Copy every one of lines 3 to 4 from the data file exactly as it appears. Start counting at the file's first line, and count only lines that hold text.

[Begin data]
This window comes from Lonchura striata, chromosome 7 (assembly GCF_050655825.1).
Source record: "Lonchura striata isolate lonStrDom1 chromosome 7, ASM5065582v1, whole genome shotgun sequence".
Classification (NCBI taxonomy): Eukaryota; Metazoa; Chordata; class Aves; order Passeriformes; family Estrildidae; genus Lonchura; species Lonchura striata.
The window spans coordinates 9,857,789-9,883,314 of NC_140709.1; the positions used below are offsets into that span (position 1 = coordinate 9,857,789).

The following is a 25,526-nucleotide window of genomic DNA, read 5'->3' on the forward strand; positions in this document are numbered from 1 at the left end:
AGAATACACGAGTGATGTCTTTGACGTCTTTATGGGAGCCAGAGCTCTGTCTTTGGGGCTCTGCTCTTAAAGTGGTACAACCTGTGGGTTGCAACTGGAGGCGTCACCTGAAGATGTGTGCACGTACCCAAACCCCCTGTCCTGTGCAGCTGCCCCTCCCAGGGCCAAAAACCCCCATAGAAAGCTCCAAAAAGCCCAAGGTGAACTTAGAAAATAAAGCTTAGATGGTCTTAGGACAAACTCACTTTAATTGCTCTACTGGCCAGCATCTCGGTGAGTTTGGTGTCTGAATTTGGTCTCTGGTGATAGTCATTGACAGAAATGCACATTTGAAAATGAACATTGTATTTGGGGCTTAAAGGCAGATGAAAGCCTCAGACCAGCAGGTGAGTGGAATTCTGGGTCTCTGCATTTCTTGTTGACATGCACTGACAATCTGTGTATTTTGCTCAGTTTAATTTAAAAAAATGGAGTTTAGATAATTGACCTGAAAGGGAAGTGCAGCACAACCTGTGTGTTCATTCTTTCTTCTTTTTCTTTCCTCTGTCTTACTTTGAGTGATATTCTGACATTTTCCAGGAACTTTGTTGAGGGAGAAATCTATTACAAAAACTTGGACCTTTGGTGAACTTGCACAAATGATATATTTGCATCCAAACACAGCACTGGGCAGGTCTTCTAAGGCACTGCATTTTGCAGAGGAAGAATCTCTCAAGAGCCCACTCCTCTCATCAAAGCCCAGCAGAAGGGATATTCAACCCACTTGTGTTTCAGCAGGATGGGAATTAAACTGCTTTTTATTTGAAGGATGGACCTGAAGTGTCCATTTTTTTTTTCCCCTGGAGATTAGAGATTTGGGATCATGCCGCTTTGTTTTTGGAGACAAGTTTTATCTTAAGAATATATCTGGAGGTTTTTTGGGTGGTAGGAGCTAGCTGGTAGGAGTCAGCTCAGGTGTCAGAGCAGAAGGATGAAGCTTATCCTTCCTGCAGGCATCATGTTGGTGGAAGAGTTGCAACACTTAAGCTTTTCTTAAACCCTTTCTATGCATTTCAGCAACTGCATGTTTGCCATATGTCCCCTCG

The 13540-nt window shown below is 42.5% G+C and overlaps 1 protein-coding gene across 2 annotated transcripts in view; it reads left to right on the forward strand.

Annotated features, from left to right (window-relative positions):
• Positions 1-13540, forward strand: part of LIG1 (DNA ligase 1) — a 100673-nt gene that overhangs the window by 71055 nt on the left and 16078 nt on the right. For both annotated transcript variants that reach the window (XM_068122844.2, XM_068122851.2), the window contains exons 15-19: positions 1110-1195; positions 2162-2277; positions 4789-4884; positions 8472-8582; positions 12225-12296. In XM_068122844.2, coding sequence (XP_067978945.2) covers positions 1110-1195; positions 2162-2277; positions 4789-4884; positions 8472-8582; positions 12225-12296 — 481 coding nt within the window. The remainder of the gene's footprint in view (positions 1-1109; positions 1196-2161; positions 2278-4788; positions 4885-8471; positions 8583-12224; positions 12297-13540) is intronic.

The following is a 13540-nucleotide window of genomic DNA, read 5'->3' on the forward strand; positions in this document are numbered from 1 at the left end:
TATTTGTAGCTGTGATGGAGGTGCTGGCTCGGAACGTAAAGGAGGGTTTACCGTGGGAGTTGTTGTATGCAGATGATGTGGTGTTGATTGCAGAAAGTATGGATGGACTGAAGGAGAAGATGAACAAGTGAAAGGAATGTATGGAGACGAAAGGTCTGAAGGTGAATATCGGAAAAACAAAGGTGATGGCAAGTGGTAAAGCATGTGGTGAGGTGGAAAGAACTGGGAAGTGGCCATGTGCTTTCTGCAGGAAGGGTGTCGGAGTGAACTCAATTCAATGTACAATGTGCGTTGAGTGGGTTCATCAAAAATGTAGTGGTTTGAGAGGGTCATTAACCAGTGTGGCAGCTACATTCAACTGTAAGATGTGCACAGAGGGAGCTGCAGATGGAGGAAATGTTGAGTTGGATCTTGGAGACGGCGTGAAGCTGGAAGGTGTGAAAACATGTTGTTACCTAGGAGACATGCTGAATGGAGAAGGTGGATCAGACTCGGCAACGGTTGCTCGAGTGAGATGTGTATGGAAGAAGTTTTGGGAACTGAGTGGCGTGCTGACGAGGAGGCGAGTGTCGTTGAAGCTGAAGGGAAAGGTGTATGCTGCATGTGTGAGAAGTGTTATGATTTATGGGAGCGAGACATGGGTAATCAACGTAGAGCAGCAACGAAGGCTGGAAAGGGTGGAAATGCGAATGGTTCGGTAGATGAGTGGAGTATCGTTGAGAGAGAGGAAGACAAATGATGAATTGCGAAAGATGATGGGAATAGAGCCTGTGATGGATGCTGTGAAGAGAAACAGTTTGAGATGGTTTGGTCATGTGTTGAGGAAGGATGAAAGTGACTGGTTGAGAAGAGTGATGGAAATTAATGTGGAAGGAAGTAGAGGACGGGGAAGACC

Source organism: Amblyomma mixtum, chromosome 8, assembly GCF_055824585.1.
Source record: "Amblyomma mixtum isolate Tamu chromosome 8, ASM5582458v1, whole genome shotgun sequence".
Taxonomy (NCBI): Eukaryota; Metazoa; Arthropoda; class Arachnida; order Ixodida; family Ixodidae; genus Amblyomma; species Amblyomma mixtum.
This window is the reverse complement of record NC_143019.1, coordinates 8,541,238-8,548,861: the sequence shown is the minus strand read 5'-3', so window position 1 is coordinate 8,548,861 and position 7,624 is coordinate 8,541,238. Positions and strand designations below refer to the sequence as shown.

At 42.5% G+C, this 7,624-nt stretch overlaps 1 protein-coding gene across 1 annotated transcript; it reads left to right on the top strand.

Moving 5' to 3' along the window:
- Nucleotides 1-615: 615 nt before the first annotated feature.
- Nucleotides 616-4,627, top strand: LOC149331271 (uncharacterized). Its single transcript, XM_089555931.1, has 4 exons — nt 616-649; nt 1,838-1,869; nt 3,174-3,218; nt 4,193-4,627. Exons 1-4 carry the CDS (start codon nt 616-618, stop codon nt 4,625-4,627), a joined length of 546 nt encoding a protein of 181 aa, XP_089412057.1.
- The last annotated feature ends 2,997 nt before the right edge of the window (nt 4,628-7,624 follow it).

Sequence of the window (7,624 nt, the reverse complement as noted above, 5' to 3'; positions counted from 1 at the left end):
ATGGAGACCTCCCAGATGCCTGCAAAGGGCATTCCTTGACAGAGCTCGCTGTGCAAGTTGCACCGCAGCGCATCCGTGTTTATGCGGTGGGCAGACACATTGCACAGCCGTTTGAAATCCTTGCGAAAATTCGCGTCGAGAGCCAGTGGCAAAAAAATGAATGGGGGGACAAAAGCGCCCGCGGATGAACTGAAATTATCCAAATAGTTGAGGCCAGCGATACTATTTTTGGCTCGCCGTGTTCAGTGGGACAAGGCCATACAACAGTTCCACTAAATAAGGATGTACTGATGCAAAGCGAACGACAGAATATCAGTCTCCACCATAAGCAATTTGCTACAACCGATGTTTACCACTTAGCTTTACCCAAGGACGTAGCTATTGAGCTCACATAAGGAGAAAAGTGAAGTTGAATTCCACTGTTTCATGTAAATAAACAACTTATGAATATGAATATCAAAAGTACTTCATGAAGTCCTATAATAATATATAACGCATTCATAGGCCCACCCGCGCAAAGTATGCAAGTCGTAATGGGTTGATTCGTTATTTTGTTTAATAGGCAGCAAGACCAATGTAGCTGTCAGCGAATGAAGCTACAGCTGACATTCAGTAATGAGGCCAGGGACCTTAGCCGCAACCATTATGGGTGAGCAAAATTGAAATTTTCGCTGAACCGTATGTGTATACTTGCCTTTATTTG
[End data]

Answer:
Classification (NCBI taxonomy): Eukaryota; Metazoa; Chordata; class Aves; order Passeriformes; family Estrildidae; genus Lonchura; species Lonchura striata.
The window spans coordinates 9,857,789-9,883,314 of NC_140709.1; the positions used below are offsets into that span (position 1 = coordinate 9,857,789).